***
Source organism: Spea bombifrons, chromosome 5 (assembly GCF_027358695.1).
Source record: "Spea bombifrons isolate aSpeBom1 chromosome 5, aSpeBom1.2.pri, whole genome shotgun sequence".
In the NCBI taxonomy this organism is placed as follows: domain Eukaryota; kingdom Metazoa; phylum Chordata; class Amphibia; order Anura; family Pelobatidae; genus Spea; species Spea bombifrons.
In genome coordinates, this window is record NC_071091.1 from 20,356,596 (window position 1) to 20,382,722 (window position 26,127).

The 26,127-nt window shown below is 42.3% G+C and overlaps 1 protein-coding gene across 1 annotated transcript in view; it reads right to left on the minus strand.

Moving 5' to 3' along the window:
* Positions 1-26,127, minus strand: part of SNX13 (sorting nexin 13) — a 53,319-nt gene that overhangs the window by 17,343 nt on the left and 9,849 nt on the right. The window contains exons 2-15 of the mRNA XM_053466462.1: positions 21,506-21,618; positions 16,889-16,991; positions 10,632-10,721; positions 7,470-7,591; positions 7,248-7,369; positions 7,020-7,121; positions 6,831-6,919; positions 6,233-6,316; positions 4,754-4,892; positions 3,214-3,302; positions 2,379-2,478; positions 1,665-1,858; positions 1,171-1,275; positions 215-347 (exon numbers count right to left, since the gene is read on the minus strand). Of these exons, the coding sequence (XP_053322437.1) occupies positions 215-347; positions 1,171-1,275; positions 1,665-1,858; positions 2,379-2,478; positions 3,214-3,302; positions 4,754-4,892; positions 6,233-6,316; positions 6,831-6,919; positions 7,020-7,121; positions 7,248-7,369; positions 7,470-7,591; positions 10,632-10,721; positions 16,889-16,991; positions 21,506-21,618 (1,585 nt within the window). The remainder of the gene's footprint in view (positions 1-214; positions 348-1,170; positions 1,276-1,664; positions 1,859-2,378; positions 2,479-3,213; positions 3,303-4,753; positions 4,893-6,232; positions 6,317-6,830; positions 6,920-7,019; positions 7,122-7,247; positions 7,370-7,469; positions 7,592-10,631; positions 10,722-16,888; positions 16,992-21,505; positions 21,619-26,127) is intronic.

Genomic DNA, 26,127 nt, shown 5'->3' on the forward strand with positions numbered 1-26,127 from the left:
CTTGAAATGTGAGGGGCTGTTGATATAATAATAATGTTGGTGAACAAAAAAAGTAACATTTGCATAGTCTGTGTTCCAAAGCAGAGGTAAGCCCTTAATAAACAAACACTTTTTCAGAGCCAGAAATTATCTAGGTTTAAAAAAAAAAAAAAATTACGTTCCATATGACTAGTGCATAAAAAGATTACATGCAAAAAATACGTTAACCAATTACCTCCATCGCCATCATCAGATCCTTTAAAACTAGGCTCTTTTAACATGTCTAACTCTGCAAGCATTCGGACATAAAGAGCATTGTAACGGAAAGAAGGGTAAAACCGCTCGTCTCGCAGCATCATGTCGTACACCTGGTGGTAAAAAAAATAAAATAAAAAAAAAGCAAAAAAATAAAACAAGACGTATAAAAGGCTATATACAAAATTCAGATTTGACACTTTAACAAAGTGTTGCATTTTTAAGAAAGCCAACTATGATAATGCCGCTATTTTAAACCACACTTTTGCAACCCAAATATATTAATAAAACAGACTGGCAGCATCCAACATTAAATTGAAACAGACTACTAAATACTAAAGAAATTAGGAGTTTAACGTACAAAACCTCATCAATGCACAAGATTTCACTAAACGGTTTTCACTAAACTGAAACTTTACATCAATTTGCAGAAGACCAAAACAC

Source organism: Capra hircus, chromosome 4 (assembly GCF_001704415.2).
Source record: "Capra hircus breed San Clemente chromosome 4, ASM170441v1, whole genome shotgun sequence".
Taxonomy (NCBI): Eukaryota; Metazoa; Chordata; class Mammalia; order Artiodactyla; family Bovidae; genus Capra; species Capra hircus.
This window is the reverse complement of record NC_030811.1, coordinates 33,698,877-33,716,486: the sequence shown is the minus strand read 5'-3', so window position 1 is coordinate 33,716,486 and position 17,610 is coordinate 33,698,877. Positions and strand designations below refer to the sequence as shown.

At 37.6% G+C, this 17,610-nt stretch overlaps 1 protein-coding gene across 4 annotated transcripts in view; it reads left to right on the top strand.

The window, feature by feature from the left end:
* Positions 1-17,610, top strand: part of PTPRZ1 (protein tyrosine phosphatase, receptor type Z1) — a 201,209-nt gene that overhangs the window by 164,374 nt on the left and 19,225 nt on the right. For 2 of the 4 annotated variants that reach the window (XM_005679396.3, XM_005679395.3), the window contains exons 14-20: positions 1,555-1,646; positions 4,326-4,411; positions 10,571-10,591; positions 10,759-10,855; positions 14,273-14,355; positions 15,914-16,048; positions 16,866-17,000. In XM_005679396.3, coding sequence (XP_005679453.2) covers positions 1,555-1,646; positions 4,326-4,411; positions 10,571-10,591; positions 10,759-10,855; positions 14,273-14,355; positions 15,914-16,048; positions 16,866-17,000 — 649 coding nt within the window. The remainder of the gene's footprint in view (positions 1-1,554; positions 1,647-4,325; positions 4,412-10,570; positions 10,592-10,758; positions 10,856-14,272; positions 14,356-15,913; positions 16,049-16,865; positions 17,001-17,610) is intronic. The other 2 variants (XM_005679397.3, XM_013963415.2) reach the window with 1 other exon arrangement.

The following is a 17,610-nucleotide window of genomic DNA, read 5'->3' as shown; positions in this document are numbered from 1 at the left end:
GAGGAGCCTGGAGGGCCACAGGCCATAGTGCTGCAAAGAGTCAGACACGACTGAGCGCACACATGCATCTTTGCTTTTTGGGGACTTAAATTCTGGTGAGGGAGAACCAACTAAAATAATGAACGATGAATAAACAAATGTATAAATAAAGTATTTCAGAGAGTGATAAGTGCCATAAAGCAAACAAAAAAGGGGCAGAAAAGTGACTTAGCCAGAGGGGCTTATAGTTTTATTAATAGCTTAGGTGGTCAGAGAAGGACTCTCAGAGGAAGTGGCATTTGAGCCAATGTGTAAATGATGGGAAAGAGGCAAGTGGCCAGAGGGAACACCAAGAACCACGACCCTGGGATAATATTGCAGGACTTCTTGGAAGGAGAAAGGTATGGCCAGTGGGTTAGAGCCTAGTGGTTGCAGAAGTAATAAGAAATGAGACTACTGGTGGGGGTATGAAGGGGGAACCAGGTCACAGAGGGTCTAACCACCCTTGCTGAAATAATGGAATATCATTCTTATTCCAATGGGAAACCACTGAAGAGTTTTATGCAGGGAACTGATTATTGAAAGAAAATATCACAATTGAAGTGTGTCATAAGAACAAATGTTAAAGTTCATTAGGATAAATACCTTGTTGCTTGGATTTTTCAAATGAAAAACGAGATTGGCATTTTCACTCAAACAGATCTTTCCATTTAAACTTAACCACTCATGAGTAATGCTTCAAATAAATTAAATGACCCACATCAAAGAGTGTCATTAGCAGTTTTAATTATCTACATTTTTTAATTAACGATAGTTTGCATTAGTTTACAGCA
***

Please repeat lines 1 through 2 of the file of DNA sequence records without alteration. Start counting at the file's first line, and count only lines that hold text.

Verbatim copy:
Source organism: Spea bombifrons, chromosome 5 (assembly GCF_027358695.1).
Source record: "Spea bombifrons isolate aSpeBom1 chromosome 5, aSpeBom1.2.pri, whole genome shotgun sequence".